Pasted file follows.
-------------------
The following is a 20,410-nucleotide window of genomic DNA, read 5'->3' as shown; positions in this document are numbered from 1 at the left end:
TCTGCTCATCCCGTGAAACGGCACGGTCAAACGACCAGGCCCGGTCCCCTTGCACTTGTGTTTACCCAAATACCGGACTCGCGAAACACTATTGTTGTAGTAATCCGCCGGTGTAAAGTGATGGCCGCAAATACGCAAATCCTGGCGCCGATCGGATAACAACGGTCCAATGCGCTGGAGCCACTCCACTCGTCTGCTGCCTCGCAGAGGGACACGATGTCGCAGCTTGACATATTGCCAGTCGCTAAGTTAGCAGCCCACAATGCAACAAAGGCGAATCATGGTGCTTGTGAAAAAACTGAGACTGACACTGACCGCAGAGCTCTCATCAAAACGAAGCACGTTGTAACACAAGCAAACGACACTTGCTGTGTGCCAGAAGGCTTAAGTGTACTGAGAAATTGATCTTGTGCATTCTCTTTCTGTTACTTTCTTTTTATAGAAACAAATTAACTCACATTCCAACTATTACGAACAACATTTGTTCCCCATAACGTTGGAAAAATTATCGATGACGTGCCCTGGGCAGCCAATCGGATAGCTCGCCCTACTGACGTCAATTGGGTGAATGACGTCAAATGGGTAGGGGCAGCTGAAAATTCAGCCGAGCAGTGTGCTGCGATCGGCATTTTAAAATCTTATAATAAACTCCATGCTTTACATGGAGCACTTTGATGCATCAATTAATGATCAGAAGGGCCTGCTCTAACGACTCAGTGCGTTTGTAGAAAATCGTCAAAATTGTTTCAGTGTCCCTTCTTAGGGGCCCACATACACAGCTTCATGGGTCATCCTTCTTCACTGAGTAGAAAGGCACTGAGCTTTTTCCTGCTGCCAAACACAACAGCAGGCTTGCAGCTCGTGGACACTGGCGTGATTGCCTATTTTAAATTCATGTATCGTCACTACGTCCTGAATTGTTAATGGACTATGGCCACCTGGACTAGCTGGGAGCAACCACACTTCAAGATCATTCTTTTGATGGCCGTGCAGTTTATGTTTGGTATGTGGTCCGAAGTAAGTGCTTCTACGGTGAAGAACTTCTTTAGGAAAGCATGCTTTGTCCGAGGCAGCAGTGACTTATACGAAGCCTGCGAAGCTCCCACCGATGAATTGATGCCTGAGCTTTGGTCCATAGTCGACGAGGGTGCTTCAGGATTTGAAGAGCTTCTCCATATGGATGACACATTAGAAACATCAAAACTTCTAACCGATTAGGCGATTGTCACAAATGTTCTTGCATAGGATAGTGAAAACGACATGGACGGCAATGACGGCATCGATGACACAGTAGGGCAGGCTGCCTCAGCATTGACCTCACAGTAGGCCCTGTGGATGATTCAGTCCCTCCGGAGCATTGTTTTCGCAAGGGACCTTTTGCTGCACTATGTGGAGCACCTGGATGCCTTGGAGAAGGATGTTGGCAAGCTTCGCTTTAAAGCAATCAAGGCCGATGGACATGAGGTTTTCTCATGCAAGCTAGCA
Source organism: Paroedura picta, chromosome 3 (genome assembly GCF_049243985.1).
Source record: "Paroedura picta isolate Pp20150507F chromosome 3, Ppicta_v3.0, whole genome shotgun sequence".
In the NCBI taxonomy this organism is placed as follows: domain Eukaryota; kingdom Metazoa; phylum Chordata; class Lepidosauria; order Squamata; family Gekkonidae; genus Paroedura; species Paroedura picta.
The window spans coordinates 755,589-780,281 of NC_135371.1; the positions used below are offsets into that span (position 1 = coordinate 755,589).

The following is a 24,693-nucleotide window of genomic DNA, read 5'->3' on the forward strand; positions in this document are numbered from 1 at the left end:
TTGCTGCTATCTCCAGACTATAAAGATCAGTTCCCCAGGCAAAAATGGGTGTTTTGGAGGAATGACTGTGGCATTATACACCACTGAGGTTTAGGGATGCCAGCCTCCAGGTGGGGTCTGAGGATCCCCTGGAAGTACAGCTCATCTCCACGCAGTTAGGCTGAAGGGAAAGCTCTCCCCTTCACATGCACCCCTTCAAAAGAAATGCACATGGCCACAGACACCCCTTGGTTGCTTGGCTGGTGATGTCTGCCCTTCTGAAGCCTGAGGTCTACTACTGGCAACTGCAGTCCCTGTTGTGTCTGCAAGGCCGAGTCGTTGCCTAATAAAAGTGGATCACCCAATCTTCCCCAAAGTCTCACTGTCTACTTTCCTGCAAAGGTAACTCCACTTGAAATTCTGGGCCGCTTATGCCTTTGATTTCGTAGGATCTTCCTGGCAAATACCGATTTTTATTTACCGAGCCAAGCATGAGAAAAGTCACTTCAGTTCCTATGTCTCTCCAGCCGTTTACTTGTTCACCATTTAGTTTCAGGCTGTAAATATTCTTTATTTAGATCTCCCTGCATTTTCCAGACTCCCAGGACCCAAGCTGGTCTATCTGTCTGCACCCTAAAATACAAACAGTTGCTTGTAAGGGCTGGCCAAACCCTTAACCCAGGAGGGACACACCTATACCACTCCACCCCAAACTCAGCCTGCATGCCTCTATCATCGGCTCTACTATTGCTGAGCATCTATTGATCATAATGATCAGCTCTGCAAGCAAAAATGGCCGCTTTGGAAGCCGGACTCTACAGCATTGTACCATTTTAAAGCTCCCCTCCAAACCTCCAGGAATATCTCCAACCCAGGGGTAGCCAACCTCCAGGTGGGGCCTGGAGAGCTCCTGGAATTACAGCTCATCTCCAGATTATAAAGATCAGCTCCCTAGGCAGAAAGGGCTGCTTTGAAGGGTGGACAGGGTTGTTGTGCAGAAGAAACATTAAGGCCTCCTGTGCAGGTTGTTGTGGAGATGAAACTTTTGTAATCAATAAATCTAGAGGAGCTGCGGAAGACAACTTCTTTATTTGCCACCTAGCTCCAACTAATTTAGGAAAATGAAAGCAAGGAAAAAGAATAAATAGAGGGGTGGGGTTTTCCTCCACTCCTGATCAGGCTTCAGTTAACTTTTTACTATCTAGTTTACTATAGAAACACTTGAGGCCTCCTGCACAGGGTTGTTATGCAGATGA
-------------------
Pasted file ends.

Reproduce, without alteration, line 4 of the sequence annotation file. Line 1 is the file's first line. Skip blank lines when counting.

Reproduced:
Source record: "Paroedura picta isolate Pp20150507F chromosome 3, Ppicta_v3.0, whole genome shotgun sequence".